The Annenberg School for Communication and Journalism in collaboration with MediaShift — a virtual media company and online magazine that covers how traditional media is changing due to technologies like podcasting, blogs and social media — organized a women’s hackathon over the weekend in Wallis Annenberg Hall to provide opportunities and spaces for women to turn their ideas into viable businesses.The winner of the hackathon was the team with the idea for Habitat, an environmental news startup that uses virtual reality storytelling. Honorable mention was given to LikelyMedia, which would use virtual reality and real data to make projections about the future and VRacity Media, which would provide virtual reality journalism content via a subscription service and supported by sponsored content.“It’s really important for journalists to explore this area because it’s growing so rapidly; it’s a very powerful form of storytelling,” said Amara Aguilar, assistant professor of professional practice in digital journalism at USC Annenberg and one of the judges of the hackathon. “It’s especially important for women to be involved in this industry because women are greatly underrepresented in these industries, and we really need that diversity to lead and to tell powerful stories.”Publisher and founder of MediaShift Mark Glaser said Hack the Gender Gap came from West Virginia Reed College of Media, one of the sponsors of the event. Glaser worked with school to host a similar hackathon in October 2014. Glaser said he visited USC last January and discussed the possibility of hosting a hackathon at USC with Willow Bay, director of the school of journalism.“The idea is how can we give women and students a chance and space that they might not get and feel empowered to be in teams, creating things on their own, and having great support network,” he said. “The goal has always been [to] get women to do what they might not be able to do under circumstances and [to] give them a unique experience they wouldn’t get otherwise especially in schools where they don’t have things like this.”The hackathon, attended by 75 students and participants and 15 mentors from the fields of technology, marketing and media who served as facilitators, started Friday night with a panel discussion.The talk hosted female technology and business leaders that focused on how women in technology and media are achieving success, breaking down barriers and making a difference.The panel included Sara Christenson from the investment company Raptor Group; Alex Schaffert, managing director of digital strategy and innovation at KPCC: Carrie Southworth, cofounder of Twigtale, a platform for personalized children’s books; Potsie Rivera, former UI UX designer for dating app Grindr; and Jennifer de la Fuente, web designer and Annenberg adjunct professor.Bay, the moderator of the panel asked the panelists, “Is tech a boys’ club?” Schaffert answered.“The world is a boys’ club. But change is around the corner. There are free coding classes in libraries in Los Angeles. Girls are already going to the libraries,” she said. “We just have to make sure that these skills are available [and accessible] in public spaces.”Bay added that women are heavy users of social media and the key audience in that marketplace, yet companies are not hiring the majority of their user base.“That’s what our research has shown as well — the majority of users of social media are women,” said Jean Truelson, Annenberg alumna, CEO and founder of the San Francisco-based company Dogpatch and a mentor for the hackathon. “For me as founder, I want to be able to build enough of that space and support in social media. I know the majority of my potential users are women. I’m here to support them because I want to be able to hire them later, or support their company and future startups that are going to get out of this group.”Truelson said the best advice for women interested in entrepreneurship is to get started.“Don’t get too stuck in just doing research, or ‘I need more education,’” she said. “You can go and get an MBA if you want to work for a major company but if you want to learn how to start a company. Start a company. That’s when you really learn everything you need to do and make all the mistakes — it’s truly a good job training. If you have an idea, and you’re truly passionate about it, go and do it.”Students who attended this hackathon echoed this enthusiasm and interest. After the opening panel, the students formed teams to come up with startup ideas utilizing immersive journalism and virtual reality.“I like the opportunity to collaborate, and it’s an interesting environment where folks from across the country, with different skill sets, different years as well as experience, just to be able to work together and collaborate on a project is a really interesting proposition,” Monica Castillo, a graduate student in journalism said. “I don’t know much about [virtual reality], and I learned a lot already so far, whatever its limitations, whatever we can make [out of] it. This is kinda like a classroom.”Jordyn Holman, a senior majoring in print and digital journalism and a columnist for the Daily Trojan, said the hackathon challenged her team to think outside of the box because virtual reality is so different from traditional print and digital journalism.“Technology is the future,” she said. “You need to get these technical skills, but conferences like this shows you exactly what skills you need and exactly how they can be used for reporting specifically [with] virtual reality — which takes people right there — that’s kinda the whole point of journalism, to make people understand. Virtual reality is the biggest gift in making people understand what’s happening.”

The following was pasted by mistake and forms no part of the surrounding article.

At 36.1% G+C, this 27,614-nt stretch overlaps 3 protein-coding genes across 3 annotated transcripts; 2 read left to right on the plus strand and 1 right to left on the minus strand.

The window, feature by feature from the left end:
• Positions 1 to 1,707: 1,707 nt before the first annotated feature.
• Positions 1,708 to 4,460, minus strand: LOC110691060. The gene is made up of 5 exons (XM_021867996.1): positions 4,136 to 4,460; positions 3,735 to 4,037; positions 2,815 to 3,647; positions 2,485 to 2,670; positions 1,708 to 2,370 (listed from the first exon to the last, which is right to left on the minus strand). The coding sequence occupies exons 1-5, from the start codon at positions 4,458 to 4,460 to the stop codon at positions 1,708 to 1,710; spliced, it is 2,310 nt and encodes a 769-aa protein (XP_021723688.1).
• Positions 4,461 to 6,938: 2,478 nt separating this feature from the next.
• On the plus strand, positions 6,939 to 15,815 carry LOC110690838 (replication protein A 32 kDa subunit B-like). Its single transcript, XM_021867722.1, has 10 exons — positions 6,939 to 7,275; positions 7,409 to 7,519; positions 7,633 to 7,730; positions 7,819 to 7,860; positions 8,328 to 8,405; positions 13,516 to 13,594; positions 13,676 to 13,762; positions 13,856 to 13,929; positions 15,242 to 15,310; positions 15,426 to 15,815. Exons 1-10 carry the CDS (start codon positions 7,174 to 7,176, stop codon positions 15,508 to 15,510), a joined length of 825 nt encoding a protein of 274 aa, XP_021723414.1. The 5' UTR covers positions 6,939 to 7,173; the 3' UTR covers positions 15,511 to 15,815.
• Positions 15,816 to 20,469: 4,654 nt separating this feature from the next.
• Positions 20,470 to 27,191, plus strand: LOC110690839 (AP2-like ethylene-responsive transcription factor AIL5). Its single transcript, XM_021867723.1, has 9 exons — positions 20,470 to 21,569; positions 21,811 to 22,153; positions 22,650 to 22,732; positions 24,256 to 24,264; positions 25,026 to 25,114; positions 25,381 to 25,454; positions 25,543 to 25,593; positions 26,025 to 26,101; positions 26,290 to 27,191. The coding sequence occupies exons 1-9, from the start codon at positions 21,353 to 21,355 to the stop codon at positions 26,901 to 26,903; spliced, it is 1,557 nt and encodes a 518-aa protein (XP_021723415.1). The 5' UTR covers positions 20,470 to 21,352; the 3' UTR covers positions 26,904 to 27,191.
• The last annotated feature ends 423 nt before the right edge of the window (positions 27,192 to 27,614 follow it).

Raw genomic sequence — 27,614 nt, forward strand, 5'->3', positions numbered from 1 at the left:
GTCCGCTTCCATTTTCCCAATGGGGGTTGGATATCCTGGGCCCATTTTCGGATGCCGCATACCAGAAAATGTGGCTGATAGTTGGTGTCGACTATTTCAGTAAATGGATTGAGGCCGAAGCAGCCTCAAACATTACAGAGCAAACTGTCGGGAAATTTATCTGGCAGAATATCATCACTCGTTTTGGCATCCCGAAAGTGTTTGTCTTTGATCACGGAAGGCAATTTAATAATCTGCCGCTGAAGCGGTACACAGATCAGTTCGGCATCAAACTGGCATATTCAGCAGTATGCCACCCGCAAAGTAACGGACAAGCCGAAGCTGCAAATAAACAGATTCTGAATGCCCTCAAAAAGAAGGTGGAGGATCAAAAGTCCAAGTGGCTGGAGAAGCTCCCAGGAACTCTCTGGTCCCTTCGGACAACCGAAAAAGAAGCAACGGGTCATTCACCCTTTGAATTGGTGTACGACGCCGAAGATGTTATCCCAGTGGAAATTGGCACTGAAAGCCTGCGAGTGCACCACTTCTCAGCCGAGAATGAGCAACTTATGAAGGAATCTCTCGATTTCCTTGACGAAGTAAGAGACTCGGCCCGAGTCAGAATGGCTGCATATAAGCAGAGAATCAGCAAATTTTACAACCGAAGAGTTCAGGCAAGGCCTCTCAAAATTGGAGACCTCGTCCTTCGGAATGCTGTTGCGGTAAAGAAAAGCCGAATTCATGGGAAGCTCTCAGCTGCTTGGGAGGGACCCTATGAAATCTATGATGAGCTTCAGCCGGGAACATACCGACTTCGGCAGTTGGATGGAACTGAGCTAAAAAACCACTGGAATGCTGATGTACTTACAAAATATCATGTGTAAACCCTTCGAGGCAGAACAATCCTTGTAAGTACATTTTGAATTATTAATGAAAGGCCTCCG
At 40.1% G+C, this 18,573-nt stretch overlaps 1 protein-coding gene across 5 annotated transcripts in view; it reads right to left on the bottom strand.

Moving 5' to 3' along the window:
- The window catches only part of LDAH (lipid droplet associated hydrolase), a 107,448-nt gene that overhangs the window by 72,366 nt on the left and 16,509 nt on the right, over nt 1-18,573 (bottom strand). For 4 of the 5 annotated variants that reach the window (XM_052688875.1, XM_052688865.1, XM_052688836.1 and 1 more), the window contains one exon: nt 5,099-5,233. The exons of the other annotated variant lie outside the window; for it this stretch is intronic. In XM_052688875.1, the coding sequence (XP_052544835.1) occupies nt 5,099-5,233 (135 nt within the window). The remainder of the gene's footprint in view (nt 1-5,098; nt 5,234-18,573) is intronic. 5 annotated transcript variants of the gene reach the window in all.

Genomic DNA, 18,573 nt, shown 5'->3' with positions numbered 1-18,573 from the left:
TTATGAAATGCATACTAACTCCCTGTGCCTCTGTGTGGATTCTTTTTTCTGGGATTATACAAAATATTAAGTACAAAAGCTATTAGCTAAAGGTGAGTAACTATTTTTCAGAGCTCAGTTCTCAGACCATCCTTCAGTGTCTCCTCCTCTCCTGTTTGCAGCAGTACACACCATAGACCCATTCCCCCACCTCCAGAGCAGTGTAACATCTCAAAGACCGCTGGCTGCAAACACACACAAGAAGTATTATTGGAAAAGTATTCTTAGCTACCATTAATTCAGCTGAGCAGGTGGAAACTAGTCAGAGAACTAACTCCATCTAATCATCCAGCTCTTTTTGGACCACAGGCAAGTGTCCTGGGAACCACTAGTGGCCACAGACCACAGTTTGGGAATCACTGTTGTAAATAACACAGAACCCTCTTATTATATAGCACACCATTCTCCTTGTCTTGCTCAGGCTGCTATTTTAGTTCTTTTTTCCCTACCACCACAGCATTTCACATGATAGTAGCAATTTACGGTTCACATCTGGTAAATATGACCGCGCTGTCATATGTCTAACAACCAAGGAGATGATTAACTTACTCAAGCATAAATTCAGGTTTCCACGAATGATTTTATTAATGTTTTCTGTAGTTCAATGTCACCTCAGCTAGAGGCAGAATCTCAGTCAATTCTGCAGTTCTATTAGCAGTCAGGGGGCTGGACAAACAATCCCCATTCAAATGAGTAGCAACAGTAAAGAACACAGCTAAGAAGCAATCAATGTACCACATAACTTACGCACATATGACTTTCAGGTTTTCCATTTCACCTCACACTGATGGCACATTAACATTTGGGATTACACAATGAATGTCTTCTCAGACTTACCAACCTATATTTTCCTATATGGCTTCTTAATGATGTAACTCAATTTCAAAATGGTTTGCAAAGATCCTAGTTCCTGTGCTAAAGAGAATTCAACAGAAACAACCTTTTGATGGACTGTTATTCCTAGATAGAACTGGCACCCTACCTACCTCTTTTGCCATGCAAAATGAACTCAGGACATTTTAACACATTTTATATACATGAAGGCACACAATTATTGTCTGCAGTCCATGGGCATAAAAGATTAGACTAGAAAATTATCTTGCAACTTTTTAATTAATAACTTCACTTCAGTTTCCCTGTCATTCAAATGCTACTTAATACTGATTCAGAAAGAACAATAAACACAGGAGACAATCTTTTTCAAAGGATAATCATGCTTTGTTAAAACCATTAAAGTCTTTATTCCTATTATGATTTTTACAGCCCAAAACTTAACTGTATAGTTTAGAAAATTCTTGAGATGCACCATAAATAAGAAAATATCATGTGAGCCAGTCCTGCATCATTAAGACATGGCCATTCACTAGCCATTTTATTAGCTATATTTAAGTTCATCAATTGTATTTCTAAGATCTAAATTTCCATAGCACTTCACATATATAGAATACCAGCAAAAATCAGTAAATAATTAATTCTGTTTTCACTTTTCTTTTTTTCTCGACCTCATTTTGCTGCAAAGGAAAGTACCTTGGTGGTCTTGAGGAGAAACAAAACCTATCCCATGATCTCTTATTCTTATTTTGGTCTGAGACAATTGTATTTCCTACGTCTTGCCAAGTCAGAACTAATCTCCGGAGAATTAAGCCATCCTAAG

Share on: WhatsApp Paris, France | AFP | Money flooded into sport in 2016 faster than ever before and flooded out in the shape of fatter salaries for the stars who have become multi-million business brands.Paul Pogba’s world record transfer to Manchester United set the tone for a year of big money deals that handed the French 23-year-old wealth beyond the dreams of most of his Old Trafford fans.But even Pogba has got a long way to go to catch up with gold-plated stars like Barcelona’s Lionel Messi and his Real Madrid rival Cristiano Ronaldo, the world’s highest paid athlete according to Forbes, who banks just short of $1.7 million (1.6 million euros, £1.4 million) a week in salary and endorsements.Pogba’s five-year contract to join United may have raised eyebrows among football fans and critics but top-flight managers and sports business insiders had already priced-in mega transfer inflation.The explosion of TV rights made the Pogba contract possible, flooding the coffers of the English Premier League, making a mockery of economic austerity and the jobless queues.And the tide of high finance in sport did not stop there. TV income rose 40 percent for Germany’s Bundesliga while the US NBA enjoyed a vintage financial year and Formula One motor racing attracted a multi-billion dollar US takeover bid.Three years after Welshman Gareth Bale set a world record transfer figure of 101 million euros (around £80 million) for his move to Real Madrid, Pogba upped the ante with his 105 million-euro transfer to Manchester in August despite his failing to set sparks flying for France in Euro 2016.Former Manchester United manager Alex Ferguson told the Daily Mail that the moment the £8.3 billion ($10.75 billion, 9.6 billion euros) domestic TV deal covering 2016-2019 was signed between the Premier League and Sky Sports and BT Sport, “transfer values and salaries were going to go up.”– Star power – The result was not long in coming. Premier League clubs spent 1.38 billion euros during the 2016 summer transfer market window, 34 percent up on the previous year.The British game’s star power also spilled over into foreign markets, where broadcast rights sell to the highest bidder. The biggest deal to date was signed in November with Chinese video streaming service PPTV for 600 million euros.Elsewhere in Europe the Bundesliga cashed in hugely with a TV deal worth 3.48 billion euros over the next three years, a near 40 percent jump on the past year.If economic hardship tightened the purse strings somewhat in some other parts of Europe, the cash flowed thick and fast in basketball in the United States, where TV income tripled and the sport generated global revenue of $5.2 billion (4.8 billion euros) with operating profit of $900 million, a record, according to Forbes.At the same time, NBA clubs saw their value rise by an average 13 percent with the New York Knicks topping the financial league at $3 billion.With TV income up sharply since last year — and slightly higher than Premier League levels — NBA clubs are pushing up salaries, with LeBron James of the Cleveland Cavaliers seeing his $23 million dollar paycheck boosted to $30.9 million for the 2016/17 season.Formula One was also a big winner in the financial stakes. The sport deemed to be in severe decline still managed to attract the high rollers with US firm Liberty Media, run by billionaire John Malone, buying out F1’s parent company in a deal which values the sport at $8 billion.Formula One is gambling on gaining more exposure worldwide, including in the United States, hoping to generate an even wider revenue stream in the future. Logically, that will translate as even more money in the bank for the big stars.